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Posted: Oct 2nd, 2012
The rise of graphene in microwave photonics
(Nanowerk Spotlight) In 2010, a Nanowerk Spotlight highlighted the importance of graphene in ultra-fast photonics and predicted that the unique energy band structure in graphene would allow it to actively respond to photons with ultra-wide spectrum range – from the visible to the infrared – with record strong inter-band transition efficiency.
As expected, graphene based ultra-fast photonics has been rising fast in various aspects of ultra-fast photonics – an ultra-fast graphene photo-detector with bandwidth exceeding 500 GHz; a broadband graphene optical modulator; a broadband graphene polarizer etc, which all benefit from the material's broadband photonics property. Particularly, the optical saturable absorption in graphene, that is, optical absorbance of graphene, decreases with increasing light intensity and becomes saturated once the incident light exceeds a threshold power. This is a consequence of the Pauli blocking principle, which makes graphene widely applicable in the generation of different types of ultra-fast lasers at various wavelength from 1 µm to 10.6 µm. The increased focus on photonics with graphene has indeed refreshed conventional photonics research.
Now, a Chinese graphene-photonics research team led by Professor Han Zhang and Shuangchun Wen at the College of Physics and Microelectronic Science, Hunan University, experimentally demonstrated for the first time that graphene – besides its well-known optical saturable absorption – also shows microwave and terahertz saturable absorption. These findings have been published in a recent edition of Optics Express ("Microwave and optical saturable absorption in graphene").
In the experiment, the researchers employed an optical frequency multiplication technique to produce the microwave signal around 100 GHz, also known as low-band THz wave. The millimeter-wave was generated, amplified, and delivered by a remote antenna, and detected by a Terahertz detector after reaching graphene samples. By adjusting the optical attenuator, which therefore makes the output microwave power widely adjustable, microwave transmittance in graphene can be measured under various microwave powers.
Fig. 1: Experimental setup for 100 GHz microwave generation and characterization system of microwave saturable absorption in graphene. (Image: Dr. Zhang, Hunan University)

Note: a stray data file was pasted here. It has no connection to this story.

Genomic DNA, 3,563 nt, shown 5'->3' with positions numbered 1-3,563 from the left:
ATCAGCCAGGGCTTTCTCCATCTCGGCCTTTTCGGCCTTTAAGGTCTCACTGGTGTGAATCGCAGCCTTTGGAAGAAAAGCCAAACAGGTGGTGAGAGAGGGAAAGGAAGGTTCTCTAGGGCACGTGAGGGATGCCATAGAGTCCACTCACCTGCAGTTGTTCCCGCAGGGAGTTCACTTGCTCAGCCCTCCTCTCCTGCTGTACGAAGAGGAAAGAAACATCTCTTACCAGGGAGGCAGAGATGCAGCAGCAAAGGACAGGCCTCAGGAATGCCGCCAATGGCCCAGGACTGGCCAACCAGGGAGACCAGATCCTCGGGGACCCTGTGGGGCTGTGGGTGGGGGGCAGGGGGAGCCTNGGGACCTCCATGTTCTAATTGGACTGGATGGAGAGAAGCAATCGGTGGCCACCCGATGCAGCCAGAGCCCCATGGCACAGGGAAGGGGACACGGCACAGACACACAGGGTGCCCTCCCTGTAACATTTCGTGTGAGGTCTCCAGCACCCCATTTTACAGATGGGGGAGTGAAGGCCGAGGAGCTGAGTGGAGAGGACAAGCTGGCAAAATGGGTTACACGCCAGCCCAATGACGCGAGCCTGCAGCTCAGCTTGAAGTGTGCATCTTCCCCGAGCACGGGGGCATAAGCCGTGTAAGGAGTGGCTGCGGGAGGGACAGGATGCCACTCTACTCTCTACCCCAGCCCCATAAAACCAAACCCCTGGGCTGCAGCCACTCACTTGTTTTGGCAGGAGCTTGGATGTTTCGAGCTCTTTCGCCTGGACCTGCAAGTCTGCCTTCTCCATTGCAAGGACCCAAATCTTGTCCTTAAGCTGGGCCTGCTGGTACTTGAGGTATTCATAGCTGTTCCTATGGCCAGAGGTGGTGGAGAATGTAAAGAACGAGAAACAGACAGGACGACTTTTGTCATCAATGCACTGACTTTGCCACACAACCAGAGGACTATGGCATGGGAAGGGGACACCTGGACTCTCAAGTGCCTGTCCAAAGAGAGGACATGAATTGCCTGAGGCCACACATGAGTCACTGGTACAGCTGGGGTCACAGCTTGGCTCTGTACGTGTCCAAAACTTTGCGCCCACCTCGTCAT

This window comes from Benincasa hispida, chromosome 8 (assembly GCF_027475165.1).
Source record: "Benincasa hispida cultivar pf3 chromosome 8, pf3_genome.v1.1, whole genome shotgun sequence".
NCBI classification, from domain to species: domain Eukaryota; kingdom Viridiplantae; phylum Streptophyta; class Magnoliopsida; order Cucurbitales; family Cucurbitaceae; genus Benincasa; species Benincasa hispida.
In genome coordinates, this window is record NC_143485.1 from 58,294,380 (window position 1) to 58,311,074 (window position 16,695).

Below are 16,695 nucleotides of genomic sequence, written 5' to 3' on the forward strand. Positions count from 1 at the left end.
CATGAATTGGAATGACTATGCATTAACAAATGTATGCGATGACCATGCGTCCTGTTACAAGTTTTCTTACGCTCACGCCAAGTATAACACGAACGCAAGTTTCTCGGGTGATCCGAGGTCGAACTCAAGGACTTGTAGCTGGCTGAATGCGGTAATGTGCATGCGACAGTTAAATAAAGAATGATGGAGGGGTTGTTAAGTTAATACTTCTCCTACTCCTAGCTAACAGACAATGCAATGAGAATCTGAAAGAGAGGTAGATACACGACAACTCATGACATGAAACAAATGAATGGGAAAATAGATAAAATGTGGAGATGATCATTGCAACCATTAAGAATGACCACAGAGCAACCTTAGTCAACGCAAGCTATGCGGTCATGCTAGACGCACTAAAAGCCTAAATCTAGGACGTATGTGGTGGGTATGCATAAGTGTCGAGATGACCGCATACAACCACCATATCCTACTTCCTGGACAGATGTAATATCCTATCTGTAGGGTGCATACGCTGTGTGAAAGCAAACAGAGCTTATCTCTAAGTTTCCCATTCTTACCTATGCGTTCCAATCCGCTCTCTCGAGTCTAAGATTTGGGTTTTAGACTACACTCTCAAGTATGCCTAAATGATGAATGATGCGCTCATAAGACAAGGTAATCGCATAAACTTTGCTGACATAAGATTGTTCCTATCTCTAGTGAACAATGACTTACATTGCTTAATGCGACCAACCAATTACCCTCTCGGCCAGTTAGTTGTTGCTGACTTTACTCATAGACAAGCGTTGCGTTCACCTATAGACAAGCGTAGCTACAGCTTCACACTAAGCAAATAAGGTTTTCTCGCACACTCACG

The team also found that by continuously varying the microwave frequency from 96 GHz to 100 GHz, with a frequency interval of 0.8 GHz, microwave saturable absorption in graphene could be always identified, with a modulation depth of 4.58% ∼ 12.77%. By performing Z-scan measurement on the same sample, optical saturable absorption in graphene is also confirmed.
Fig. 2. Microwave saturable absorption curve (on the left) and the Schematic of microwave saturable absorption in graphene (on the right). (Image: Dr. Zhang, Hunan University)
This experiment demonstrates the broadband saturable absorption of graphene from optical band to microwave band. Based on its novel microwave property, Zhang and Wen anticipate that graphene may show potential applications in microwave photonics.
Several novel microwave devices may result from this: 1) a graphene saturable absorber induced mode-locking or Q-switching of Microwave Amplification by Stimulation Emission of Radiation (MASER), like its optical saturable absorption property; 2) a graphene microwave modulator in which modulation levels can be manually controlled by tuning the Fermi level of graphene, similar to the structure of graphene-based broadband optical modulators; and 3) a broadband graphene polarizer at the microwave band, where microwave and graphene layers interact nonlinearly.
Finally, Zhang and Wen summarize the possible advantages of graphene on microwave photonics devices: (i) tunable nonlinear microwave property through controlling the number of graphene layers or through chemical functionalization; (ii) facility to make graphene patterns at the millimeter scale by which more interesting microwave photonics phenomena may emerge; (iii) two-dimensional sheet structure makes it possible for microwaves to propagate either along the graphene surface or perpendicularly upon the graphene surface; (iv) small energy band gap in graphene which exactly matches with the photon energy of microwave and Terahertz photonics; (v) universal saturable absorption property indicates the mode-locking at the microwave band with frequency tunable operation.
“At the current stage, research on graphene based microwave photonics is very limited but should be continuously rising” Zhang and Wen conclude. “This initial trial on the microwave photonics in graphene can be regarded as a starting point. The intrinsically small band gap and numerous Dirac points in graphene indicate that graphene may be a natural candidate material for microwave photonics because microwave photons exactly match with the small band gap in graphene. We believe that many new microwave photonic properties of graphene will be discovered and graphene could change the future of microwave communications – such as microwave signal processing, broad-band wireless access networks, sensor networks, radar, satellite communications, and so on.”
By Han Zhang, Professor & Group Leader of Graphene Photonics, Hunan University